Sunday, May 31, 2015

Overheard in the Library

3rd grade girl: Where are the girly girl books?
Me: What exactly do you mean by that? Can you explain more clearly what you are looking for?
Her: (looking at me as if I just fell to Earth from Mars) You know the books girls would like...
Me: Well, I'm a girl and I like motorcycles. Are you looking for books about motorcycles?
Her:(completely certain of my dullness in comprehension) Uh, no!
Me: Ok, then tell me what you like.
Her: (wheels are spinning...no response is forthcoming)
Me: (smiling)How about you think about it while you keep looking.


She trots off and returns a moment later to declare, "Princesses! Do you have books about princesses?"
Me: I sure do. Fairy tales or biographies?
Her: Fairy tales.
Me: Now we're getting somewhere!
Library Girl may have other superpowers but she doesn't pretend to read minds.That way she has a chance to challenge them to work a little.

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Library related conversation with my daughter:
Me: So do you want to know what the least frequently checked out books in my library are?
C: I can't even guess.
Me: Presidential biographies. Forty-seven of the bottom 50 titles are presidential biographies.
C: That's a shame. I can recall having a fascination with Taft when I was a kid.

That there is evidence of a nerd begetting a nerd.

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Things you don't expect to say in the library: Please stop comparing your bellies and choose a book.

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And then there are the library questions which momentarily make you take pause.
An articulate, well-mannered 2nd grader walked into the library and inquired with all seriousness, "Mrs. Lime, could you please tell me where the pink beaver book is?"
Me: (wheels spinning wildly as I try to shift into school appropriate mode rather than wildly inappropriate double entendre mode and actually generate an answer) *blink...blink...........blink blink* Uummm.....
Him: (with utter propriety and impeccable diction) It's the book where he tries on lots of clothes.
Me:(delighted for that piece of clarifying information as it immediately fires the correct synapses) Ooooh! You mean Naked Mole Rat Gets Dressed?
Him: (still with great composure yet gratitude that we have communicated effectively) Yes, that's exactly the book. Do you have it?
Me: Yes, friend we do. It's my very favorite Mo Willems book. It's right here.
Him: Thank you so much, Mrs. Lime. You have a nice afternoon.
Me: (smiling) Thank you. I already have, friend. I hope you do as well. Enjoy your book!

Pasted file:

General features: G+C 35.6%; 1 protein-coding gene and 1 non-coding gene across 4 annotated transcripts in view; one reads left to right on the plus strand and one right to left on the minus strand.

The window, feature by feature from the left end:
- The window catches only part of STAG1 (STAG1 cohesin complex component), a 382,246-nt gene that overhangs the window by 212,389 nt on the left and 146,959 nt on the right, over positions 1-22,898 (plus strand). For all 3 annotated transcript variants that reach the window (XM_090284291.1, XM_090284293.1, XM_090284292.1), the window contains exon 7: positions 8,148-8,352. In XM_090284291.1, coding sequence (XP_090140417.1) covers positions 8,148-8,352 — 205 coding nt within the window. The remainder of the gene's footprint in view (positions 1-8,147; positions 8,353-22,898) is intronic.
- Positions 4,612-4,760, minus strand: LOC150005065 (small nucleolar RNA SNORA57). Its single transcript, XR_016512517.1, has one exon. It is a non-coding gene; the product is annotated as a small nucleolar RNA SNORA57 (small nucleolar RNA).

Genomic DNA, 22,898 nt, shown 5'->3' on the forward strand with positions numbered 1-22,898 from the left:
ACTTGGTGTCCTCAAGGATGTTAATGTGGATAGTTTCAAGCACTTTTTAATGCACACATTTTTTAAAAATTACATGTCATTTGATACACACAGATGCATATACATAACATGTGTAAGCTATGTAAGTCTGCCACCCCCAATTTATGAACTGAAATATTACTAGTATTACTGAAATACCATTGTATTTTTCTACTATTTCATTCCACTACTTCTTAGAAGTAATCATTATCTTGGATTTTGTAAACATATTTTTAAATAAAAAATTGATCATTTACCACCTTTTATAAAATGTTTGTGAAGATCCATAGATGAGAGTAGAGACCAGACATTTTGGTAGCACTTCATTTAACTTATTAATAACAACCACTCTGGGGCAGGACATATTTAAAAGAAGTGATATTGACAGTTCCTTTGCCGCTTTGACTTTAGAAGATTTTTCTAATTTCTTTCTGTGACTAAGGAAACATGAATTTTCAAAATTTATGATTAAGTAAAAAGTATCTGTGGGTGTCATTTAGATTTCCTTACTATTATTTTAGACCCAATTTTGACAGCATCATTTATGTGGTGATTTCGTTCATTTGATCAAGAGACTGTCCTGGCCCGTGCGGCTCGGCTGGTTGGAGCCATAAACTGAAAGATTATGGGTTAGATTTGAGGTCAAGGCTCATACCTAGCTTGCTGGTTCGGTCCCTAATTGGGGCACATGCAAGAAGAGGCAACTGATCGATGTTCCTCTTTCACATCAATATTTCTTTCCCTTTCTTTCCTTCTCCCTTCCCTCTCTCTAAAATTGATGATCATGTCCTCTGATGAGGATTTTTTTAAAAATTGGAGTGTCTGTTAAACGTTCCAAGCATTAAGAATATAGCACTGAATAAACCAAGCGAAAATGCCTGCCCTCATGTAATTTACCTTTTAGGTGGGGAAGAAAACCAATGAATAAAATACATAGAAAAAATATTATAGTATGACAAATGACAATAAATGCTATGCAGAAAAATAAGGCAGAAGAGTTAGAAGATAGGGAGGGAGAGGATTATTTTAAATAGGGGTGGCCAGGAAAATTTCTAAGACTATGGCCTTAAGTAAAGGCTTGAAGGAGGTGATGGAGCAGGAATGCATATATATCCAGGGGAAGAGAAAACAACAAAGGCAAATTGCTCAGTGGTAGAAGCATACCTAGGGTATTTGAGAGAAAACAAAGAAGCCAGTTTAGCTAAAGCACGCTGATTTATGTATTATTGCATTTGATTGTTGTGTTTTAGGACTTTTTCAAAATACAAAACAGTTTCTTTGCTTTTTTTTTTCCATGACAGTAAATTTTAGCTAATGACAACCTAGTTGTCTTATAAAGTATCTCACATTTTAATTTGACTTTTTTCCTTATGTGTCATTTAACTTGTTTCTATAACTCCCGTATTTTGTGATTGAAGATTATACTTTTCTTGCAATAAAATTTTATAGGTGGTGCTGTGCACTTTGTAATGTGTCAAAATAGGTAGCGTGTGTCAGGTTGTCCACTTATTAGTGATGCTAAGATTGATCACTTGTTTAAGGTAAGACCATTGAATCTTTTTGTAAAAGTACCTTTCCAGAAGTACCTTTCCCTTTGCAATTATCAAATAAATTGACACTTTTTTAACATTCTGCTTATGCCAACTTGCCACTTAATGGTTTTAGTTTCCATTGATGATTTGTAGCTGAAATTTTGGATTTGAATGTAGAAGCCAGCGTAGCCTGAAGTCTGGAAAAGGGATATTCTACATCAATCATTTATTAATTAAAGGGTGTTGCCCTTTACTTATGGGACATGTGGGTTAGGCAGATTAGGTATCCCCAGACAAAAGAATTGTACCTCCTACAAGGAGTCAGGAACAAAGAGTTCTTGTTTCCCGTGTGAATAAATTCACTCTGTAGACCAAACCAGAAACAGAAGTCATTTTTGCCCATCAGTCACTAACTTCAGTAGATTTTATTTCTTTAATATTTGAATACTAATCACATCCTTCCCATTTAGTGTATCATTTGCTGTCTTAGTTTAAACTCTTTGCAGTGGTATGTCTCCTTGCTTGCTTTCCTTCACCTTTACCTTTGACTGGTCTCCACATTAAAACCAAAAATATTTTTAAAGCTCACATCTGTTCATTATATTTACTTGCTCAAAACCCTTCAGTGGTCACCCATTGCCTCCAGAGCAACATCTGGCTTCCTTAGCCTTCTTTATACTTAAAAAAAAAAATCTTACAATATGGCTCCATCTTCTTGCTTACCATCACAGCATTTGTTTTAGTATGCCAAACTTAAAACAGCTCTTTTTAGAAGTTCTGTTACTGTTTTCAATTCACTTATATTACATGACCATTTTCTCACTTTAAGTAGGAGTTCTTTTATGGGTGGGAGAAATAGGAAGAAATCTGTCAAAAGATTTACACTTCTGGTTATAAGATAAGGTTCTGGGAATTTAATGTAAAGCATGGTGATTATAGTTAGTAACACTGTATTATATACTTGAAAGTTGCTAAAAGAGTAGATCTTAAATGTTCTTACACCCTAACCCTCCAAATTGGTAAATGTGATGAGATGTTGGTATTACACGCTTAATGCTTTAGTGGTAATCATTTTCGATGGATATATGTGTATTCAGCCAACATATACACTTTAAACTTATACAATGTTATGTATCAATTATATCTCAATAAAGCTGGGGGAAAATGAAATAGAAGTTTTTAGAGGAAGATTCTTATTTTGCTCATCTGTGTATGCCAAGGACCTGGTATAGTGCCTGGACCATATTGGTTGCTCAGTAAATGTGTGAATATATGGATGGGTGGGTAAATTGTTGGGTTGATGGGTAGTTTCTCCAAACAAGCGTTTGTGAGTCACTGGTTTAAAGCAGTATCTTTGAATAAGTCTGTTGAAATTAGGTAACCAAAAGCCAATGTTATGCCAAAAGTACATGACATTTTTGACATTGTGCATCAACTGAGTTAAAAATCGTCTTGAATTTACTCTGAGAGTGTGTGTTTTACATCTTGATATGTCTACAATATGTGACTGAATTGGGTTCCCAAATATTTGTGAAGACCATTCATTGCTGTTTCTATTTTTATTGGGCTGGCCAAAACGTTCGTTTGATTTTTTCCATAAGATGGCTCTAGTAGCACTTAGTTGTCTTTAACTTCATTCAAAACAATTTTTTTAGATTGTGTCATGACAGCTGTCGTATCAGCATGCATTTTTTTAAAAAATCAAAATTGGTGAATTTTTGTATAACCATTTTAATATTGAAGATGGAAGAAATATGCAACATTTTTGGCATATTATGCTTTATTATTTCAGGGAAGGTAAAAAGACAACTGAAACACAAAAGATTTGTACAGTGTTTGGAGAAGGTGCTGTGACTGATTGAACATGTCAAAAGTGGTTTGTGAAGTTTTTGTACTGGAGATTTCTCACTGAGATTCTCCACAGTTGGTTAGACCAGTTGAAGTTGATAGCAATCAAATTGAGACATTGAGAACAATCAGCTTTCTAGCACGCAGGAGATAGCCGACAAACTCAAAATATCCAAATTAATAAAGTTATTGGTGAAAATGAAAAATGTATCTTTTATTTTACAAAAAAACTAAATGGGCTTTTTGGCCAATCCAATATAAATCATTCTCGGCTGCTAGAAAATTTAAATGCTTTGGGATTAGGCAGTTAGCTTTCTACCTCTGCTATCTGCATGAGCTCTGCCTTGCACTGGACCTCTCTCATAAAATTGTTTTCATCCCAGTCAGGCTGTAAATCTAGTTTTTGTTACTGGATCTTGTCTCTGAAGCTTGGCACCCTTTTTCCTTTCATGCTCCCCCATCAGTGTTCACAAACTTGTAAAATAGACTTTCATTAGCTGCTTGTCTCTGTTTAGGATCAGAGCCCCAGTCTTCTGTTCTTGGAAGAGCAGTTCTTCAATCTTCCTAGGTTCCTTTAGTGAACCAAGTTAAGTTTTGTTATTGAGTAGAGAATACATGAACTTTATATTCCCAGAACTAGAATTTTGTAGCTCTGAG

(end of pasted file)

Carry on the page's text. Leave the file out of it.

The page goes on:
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I had to close the section where Disney books are found because of the extreme level of destruction which has been occurring there repeatedly and the reminders of library etiquette going unheeded. The young patron who told me she wants more Disney books in the library lamented that she couldn't choose anything because there were no other good books. I directed her to 398.2 in non-fiction, three whole shelves of folklore and fairytales as opposed to half a shelf of Disney in the picture book section. Her eyes boggled.
 
And I am left to consider, where is my own vision so narrow I cannot see a new world of joyous wonder?

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It's standardized testing season in our great commonwealth. In the interest of formulating questions relevant to the real world here's one for all you kids.

If Miz Lime spends $50 a week for gas to get to and from her job and she just paid more than a week's pay to fix the vandalism done to her car while at work (because the cost came in under her deductible amount) and the district says she's SOL for being reimbursed because she wasn't in a school parking lot (because said school doesn't even have a lot, thus necessitating parking on the street) how much money could she have saved by just not going to work during testing week (when she can't see classes anyway because they take over the library for testing) and merely being docked pay once she exceeds her 4 remaining sick days? Generate an equation to express your answer.

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Her: I forgot my book, can I bring it tomorrow?